(Peter Crawley’s review appeared in the Irish Times, 8/27.)
Peacock Theatre, Dublin
“WAIT,” SAYS a character in the dream-themed summer blockbuster, Inception . “Whose subconscious are we going into, exactly?”
It’s a question you could as easily ask of August Strindberg’s expressionistic work of 1902, or Caryl Churchill’s 2005 version, or indeed of National Youth Theatre’s playfully skittering new production directed by Jimmy Fay.
(Robert Hurwitt’s review appeared in the San Francisco Chronicle, 8/23.)
Macbeth: Tragedy. By William Shakespeare. Directed by Joel Sass. Through Sept. 12. California Shakespeare Theater, Bruns Amphitheater, 100 California Shakespeare Theater Way, Orinda. Two hours, 30 minutes. $34-$70. (510) 548-9666. www.calshakes.org.
The California Shakespeare Theater offering that opened Saturday is a "Macbeth" for a nation weary of a decade at war.
The velocity of Joel Sass' "Macbeth" can be overpowering. The fierce bond between Jud Williford and Stacy Ross as its fabled title couple is no less intense than the unsettling impact of its modern medical and interrogation techniques. If Sass' adaptation and staging overreach at times, and undercut the dramatic impact of its climax, that's the price paid for a bracing and original new look at this classic. Forget the weather. The biting cold that enveloped the Bruns Amphitheater on Saturday was no more chilling than much of the action onstage.
Watching combative friends and relatives lob epigrams at one another has long been a favorite spectator sport at summer theaters. When you’re feeling overheated and limp-brained, there’s undeniable satisfaction in hearing awkwardness and animosity translated into graceful, gliding prose. But does anyone ever pause to think how trying it must be always to speak that way, or that such articulateness might be — gulp! — a hard-fought existential commitment?
Edward Albee, for one, does. This tirelessly eloquent playwright has created character after character who wages stylish verbal battles against the void, in dramas that add a haunting, rueful burn to cocktail-chatter crispness. When the mixture of pain and polish is just right, such talk stings and tickles like no other. So I’m urging you to take a trip to the Berkshire Theater Festival, where a select company of actors is flinging, sloshing, spilling and very much savoring Mr. Albee’s words in a first-class revival of “A Delicate Balance.”
(Michael Feingold’s article appeared in the Village Voice, 8/25.)
Irish, female, and hearing-impaired from the age of 20 (Ménière's disease), the playwright Teresa Deevy (1894–1963) has everything that could lure a theater into an act of literary rediscovery. What nonprofit institution wouldn't want the glory of reclaiming from oblivion a gender-oppressed, disabled artist born into a minority nation struggling for its independence? For a bonus, even the nationalist theater that nurtured Deevy ultimately turned against her: By the time she completed Wife to James Whelan in 1942, the Abbey Theatre, which had had some success with her earlier plays, was in new, conservative hands; it turned the play down. No further work of hers was produced there.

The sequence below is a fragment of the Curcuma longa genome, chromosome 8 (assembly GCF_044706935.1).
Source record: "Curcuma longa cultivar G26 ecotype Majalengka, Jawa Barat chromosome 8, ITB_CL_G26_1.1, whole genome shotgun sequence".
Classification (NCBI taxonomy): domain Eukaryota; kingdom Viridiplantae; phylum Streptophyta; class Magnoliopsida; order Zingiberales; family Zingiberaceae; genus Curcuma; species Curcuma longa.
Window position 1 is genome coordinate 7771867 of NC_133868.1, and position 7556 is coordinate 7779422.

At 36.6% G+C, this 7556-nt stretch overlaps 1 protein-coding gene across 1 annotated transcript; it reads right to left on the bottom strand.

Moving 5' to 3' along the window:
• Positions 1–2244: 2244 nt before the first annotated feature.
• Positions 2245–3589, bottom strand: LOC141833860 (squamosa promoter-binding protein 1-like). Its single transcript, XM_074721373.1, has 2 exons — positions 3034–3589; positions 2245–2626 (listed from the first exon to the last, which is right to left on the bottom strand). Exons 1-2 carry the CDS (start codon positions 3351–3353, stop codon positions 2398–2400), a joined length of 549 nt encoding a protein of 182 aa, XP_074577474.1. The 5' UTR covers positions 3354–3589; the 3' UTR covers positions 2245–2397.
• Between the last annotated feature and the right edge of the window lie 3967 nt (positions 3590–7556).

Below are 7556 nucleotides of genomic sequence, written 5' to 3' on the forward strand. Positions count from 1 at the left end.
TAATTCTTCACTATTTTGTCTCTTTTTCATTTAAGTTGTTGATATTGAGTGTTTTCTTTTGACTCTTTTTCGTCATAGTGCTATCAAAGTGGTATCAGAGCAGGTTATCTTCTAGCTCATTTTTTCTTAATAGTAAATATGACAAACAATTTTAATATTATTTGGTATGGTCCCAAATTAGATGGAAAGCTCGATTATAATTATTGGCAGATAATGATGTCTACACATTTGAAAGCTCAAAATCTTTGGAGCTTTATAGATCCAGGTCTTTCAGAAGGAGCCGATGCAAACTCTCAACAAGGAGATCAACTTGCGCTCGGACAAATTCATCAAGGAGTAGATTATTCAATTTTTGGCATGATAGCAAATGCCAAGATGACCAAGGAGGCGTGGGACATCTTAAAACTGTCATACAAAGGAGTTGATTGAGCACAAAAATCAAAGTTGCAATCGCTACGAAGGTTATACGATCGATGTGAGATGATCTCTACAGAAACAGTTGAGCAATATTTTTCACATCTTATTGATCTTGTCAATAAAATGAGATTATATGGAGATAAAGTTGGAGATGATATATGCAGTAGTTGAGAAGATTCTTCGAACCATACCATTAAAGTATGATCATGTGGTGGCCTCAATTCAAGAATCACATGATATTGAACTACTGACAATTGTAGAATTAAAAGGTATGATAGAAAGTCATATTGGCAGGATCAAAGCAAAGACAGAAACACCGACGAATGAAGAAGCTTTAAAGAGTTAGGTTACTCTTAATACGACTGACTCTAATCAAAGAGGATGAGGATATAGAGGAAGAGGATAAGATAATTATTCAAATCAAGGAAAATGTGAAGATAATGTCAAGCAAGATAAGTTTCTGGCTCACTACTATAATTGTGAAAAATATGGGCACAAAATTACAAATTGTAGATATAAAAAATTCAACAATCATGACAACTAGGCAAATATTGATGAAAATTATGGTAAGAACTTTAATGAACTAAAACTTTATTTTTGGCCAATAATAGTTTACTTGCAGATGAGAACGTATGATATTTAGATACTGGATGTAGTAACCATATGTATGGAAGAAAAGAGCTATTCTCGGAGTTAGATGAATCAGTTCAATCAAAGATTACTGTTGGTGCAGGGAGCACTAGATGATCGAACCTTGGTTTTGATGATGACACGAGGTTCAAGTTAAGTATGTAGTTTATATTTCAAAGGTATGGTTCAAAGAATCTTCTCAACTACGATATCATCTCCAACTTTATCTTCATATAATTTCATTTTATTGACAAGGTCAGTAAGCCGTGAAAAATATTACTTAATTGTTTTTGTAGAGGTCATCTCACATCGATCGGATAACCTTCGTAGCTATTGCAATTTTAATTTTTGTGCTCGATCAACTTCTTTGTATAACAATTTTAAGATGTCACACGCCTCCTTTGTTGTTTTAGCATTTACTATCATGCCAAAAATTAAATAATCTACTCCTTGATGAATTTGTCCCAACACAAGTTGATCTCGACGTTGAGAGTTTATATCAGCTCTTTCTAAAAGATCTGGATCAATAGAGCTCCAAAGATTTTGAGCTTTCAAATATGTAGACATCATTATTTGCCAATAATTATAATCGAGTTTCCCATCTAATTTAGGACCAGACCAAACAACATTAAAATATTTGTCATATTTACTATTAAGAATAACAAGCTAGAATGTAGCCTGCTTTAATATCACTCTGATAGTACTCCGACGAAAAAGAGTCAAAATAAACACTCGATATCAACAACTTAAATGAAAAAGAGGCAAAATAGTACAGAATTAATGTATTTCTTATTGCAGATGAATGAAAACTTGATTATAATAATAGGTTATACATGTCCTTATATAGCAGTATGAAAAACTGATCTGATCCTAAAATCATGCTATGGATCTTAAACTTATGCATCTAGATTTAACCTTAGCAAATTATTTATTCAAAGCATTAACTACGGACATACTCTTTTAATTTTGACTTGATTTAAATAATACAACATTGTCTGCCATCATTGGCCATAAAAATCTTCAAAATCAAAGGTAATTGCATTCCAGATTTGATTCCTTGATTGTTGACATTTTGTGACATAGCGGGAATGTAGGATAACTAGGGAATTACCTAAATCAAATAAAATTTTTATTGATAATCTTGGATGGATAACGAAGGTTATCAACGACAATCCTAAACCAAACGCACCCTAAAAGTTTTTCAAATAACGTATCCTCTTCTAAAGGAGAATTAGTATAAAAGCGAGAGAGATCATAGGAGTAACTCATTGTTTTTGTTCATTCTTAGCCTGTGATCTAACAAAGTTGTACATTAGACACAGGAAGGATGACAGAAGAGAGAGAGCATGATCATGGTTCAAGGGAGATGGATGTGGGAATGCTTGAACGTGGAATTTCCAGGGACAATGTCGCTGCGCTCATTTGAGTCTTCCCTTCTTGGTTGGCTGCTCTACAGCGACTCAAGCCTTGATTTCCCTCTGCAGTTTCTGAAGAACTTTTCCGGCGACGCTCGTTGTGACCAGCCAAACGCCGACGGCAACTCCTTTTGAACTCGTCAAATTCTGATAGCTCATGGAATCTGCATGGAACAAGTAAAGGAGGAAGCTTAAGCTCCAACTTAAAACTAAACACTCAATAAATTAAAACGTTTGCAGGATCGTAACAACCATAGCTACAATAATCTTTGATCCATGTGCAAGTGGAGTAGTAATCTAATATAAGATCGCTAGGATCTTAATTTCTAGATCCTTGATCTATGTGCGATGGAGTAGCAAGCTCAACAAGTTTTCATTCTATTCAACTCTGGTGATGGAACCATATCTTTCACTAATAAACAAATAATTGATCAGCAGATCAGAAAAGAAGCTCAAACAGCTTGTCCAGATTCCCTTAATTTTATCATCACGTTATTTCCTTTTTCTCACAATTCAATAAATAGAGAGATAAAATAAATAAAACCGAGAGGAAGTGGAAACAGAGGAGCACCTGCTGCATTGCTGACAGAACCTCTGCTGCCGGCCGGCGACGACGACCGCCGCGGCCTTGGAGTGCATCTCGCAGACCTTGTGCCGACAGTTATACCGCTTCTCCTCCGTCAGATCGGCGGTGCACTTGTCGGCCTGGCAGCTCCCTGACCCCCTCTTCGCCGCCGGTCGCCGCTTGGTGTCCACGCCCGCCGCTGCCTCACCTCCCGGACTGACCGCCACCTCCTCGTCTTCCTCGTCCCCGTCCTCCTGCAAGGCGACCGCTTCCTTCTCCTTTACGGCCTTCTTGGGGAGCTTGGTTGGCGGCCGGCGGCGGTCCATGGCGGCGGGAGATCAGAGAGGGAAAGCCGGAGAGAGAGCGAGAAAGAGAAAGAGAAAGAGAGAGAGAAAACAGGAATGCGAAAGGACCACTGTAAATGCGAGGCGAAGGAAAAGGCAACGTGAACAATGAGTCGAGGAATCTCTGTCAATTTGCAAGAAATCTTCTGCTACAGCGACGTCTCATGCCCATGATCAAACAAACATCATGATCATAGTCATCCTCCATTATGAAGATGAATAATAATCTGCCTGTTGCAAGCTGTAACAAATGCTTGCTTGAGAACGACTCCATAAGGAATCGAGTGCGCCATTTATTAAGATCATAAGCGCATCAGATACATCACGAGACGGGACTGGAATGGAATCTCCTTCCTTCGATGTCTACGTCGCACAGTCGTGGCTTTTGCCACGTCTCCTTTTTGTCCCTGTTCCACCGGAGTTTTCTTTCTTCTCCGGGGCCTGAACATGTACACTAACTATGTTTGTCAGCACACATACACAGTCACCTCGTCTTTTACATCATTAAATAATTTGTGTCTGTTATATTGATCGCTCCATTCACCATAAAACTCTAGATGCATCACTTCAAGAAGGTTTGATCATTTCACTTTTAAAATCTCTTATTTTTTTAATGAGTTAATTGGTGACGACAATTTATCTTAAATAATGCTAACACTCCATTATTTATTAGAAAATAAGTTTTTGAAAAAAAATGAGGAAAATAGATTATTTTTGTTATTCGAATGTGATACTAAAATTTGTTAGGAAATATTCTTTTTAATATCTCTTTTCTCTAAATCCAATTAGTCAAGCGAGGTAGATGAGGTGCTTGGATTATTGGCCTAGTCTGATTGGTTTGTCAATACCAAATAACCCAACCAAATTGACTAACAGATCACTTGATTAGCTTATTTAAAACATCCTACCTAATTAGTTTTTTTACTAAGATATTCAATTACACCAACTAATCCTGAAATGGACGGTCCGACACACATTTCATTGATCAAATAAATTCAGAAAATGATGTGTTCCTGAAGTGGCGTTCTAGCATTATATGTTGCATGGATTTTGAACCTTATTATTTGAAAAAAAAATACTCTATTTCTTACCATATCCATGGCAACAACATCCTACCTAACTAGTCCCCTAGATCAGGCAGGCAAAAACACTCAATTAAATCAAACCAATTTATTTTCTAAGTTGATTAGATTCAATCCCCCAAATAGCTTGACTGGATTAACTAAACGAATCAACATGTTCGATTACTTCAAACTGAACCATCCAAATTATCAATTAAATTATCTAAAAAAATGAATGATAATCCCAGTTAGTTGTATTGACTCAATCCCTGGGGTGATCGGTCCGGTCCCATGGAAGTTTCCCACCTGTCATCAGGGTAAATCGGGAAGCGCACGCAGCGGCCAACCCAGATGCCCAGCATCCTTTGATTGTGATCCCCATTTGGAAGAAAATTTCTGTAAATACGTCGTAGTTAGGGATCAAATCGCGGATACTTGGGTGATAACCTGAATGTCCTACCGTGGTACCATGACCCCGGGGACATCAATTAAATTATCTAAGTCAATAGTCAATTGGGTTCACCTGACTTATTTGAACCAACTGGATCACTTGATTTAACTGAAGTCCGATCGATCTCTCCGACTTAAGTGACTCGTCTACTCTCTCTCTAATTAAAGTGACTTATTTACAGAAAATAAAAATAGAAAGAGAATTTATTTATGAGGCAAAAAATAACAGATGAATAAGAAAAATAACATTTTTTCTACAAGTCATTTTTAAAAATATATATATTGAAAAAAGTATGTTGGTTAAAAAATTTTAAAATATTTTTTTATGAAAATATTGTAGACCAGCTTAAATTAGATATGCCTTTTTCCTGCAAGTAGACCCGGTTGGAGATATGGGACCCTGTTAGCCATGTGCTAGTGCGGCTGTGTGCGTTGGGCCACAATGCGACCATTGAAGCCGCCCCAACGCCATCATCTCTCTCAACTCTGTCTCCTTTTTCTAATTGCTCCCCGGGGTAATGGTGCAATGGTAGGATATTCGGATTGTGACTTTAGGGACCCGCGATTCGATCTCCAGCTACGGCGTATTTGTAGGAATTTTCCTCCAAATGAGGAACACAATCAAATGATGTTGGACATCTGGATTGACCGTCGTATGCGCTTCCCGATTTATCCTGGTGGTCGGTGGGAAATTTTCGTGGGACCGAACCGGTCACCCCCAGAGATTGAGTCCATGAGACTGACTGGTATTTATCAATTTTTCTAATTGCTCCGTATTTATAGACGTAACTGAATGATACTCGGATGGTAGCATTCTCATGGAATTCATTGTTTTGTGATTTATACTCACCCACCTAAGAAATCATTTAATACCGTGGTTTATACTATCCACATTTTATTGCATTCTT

(Soloski’s article appeared in the Village Voice, 8/24.)
In 1960, Edward Albee's The Zoo Story, a one-act play written as a 30th birthday present to himself, opened at the Provincetown Playhouse. In an accompanying essay, he noted, "Careers are funny things. They begin mysteriously, and just as mysteriously they can end; and I am at the beginning of what I hope will be a long and satisfying life in the theater." Though he doesn't count prophecy among his skills, the 82-year-old writer has since won Obies, Tonys, Pulitzers, and membership in a pantheon of American playwrights that includes Eugene O'Neill, Tennessee Williams, and Arthur Miller. (He thinks Thornton Wilder ought to make the list, too.) His latest work, Me, Myself & I, a comedy about identical twins and their flummoxed mother, begins performances this week at Playwrights Horizons. Recently, Albee spent a morning at his maddeningly lovely Tribeca loft discussing he, himself, and him.
(Ben Brantley’s article appeared 8/23 in The New York Times.)
Take a good look at the recumbent, inanimate figure that occupies center stage at the beginning of Shakespeare & Company’s rousing production of “Richard III.” That’s the last time you’ll see it so motionless or so horizontal. The body is that of the title character of Shakespeare’s grisliest history play. And as portrayed by John Douglas Thompson, this monarch-in-the-making quickly establishes himself as a man who is almost never still and who takes absolutely nothing lying down.
To call Mr. Thompson’s superkinetic Richard III a force of nature doesn’t quite get it. He suggests instead a force of history, a juggernaut that keeps charging relentlessly forward, sweeping up and mowing down whatever’s in its path. The usual perplexing concerns of motive and Freudian pathology that attend portrayals of Shakespeare’s crookback are not at issue in this production, conceived and adapted by Tony Simotes and directed by Jonathan Croy.
(Daniel M. Gold’s article appeared 8/22 in The New York Times.)
First performed in London in 1992, Ms. Pascal’s “Dybbuk” toured widely in Europe but hasn’t been performed in the United States until now, as part of a new four-week Dream Up Festival at the Theater for the New City.